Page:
Natural Death (Part II)

Previously, we discussed the issue of energy in the termination of life process. In this newsletter, I want to discuss the critical topics of nutrition and hydration. These issues are greatly misunderstood by much of the public based on the fact we aren’t aware of the ramifications of Natural Death.

In a 60 Minute airing several years ago, it was reported that medical procedures and various testing on dying patients cost Medicare billions of dollars annually. These costs could be re-directed toward research to have a dramatic impact on curing deadly diseases. The culprit in this huge waste of Medicare funds were usually the children of elderly parents who either had a terminal illness or were days or weeks from a natural death. In other words, “Keep them alive at all costs,” was the
objective. What these uninformed children did not know or realize is that they were only prolonging the process of death at an enormous financial cost to our country.

What we all must accept is that death is part of the living process. Human bodies, over the years, deteriorate with time — this is a certainty. Additionally, our bodies are naturally programmed to prepare us for the death process.

Nutrition
For terminal patients, the loss of appetite is normal and natural. A loss of appetite results in weight loss which is concerning for loved ones. They feel that they are accomplices in starving the terminal patient to death. “One more bite,” or, “Have that nice milkshake,” can be agonizing to the patient who no longer cares for hardly any food, much less gourmet or rich tasting meals.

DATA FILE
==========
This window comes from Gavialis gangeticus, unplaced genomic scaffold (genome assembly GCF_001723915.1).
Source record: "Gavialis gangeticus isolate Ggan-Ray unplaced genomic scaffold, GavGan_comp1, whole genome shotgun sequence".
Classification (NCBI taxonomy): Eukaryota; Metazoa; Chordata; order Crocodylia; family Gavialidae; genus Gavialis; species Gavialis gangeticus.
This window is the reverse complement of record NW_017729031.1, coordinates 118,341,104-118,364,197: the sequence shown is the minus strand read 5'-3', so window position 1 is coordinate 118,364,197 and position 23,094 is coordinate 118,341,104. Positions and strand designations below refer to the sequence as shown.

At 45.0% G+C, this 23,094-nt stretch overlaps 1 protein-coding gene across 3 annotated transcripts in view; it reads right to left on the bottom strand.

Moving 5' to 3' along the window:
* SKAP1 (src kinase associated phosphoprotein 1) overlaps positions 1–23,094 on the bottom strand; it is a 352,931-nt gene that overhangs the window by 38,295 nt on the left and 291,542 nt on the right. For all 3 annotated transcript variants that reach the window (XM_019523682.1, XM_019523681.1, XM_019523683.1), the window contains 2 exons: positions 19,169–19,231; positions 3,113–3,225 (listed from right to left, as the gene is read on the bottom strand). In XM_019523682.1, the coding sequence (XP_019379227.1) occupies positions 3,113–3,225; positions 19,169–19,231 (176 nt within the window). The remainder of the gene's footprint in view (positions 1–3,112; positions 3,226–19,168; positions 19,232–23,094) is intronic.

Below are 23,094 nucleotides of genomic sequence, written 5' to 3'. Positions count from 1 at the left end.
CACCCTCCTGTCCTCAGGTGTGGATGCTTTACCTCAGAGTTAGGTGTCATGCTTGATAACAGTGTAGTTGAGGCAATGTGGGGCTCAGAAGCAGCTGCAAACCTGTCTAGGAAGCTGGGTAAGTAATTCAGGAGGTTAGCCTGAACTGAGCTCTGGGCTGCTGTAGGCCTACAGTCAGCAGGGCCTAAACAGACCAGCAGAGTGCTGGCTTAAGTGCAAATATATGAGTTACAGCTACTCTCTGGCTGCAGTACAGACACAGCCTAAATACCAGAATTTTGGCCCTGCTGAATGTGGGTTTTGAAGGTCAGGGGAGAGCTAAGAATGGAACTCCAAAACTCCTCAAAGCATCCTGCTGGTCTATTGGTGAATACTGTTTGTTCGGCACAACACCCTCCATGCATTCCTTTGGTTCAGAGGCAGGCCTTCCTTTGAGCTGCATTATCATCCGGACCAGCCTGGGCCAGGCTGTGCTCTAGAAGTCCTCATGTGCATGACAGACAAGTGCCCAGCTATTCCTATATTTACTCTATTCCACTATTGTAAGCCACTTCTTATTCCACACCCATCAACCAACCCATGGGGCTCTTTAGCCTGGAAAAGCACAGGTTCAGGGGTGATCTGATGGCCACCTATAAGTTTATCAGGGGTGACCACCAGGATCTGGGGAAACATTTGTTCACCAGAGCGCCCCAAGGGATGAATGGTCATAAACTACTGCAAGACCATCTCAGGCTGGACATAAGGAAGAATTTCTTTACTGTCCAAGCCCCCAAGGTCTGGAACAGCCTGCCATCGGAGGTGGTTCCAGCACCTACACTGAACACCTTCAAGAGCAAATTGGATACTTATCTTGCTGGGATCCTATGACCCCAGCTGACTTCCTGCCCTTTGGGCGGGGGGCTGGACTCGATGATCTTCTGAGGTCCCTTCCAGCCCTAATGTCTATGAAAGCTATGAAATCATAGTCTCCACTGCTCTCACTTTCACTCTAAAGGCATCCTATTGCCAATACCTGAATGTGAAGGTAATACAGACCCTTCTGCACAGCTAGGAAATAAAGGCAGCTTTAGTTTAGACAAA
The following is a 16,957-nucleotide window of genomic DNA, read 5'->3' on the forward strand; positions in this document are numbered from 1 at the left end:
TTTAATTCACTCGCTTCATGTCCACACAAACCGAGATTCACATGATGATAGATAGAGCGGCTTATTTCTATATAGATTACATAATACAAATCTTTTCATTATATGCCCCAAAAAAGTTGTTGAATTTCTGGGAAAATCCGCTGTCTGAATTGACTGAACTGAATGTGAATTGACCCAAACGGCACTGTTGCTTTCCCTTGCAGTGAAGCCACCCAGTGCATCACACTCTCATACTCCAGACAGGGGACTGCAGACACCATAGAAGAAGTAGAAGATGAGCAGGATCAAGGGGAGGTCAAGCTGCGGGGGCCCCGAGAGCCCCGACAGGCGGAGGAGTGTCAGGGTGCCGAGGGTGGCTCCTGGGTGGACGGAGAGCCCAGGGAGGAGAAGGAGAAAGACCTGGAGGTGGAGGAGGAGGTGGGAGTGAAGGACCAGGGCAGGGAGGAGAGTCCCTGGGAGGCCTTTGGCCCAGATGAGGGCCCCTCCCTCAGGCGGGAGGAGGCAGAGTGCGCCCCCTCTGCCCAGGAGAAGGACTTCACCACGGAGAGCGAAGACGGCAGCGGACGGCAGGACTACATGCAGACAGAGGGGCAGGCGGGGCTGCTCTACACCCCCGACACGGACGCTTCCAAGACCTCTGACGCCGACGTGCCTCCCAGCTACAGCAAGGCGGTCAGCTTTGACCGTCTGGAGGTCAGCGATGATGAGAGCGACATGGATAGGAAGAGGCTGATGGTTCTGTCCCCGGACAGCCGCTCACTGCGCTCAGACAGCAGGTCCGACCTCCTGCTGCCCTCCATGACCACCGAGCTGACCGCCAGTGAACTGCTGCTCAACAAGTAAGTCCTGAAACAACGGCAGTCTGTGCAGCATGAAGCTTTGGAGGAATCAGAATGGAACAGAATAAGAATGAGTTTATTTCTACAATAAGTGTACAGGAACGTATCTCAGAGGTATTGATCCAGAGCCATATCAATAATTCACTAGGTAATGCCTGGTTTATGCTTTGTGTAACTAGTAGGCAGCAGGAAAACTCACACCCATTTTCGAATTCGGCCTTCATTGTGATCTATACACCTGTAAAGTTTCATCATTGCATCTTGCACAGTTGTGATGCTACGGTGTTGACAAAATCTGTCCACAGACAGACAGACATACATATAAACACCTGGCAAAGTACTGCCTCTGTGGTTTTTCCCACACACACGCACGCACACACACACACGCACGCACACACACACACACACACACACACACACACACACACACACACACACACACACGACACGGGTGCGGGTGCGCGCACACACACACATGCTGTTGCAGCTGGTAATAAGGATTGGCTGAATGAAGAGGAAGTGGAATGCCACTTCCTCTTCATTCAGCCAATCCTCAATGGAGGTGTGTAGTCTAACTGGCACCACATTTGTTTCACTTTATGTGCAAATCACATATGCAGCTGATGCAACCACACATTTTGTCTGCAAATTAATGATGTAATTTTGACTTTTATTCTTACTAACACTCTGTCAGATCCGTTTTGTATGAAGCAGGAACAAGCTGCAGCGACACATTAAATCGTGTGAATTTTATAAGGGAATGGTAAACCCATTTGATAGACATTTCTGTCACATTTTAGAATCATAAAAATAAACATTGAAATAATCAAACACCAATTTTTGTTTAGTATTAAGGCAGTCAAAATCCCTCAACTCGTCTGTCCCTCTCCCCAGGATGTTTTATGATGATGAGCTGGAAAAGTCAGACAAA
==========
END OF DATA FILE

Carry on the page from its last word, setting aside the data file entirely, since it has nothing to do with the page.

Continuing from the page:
“Lack of eating is not the cause of dying — it is a symptom of dying” (Dying To Know, page 26). Eating more by a terminal patient can actually cause them to feel worse. Of course if nausea, pain, depression, mouth sores are causing the loss of appetite, this problem should be reported to the treating physician.

For cancer patients, a chemical is released in the body that blocks the patient’s desire to eat which is a process that keeps the patient comfortable. “Your body knows that there is one type of cell that will continue to feed if you eat and store fat and protein — the cancer cell. If we feed the cancer cell it will continue to grow and enlarge causing more discomfort. You and your body don’t want that” (Dying To Know, page 27).

Another line of defense the body allows for in reduced eating is the process of Ketosis. This stimulates a release of natural endorphins which promotes a sense of well being.

Artificial Nutrition
Only consider Artificial Nutrition (A.N.) for the terminal or elderly patient if they are hungry and have some obstruction to swallowing. But if the patient has waning hunger urges and weight loss is due to a debilitating event or illness like a stroke or Alzheimers, tube-feeding “not only does not prolong life but in many cases actually hastens death due to the complications of this intervention”
(Dying To Know, page 27). Additionally, risks of aspiration, pneumonia and complications due to immobility increases as a result of A.N. Remember, loss of appetite is a natural body process as the gastrointestinal slows down and is less efficient. It is part of the Natural Death. Excerpts from Dying To Know by Tani Bahti, RN, experienced hospice nurse.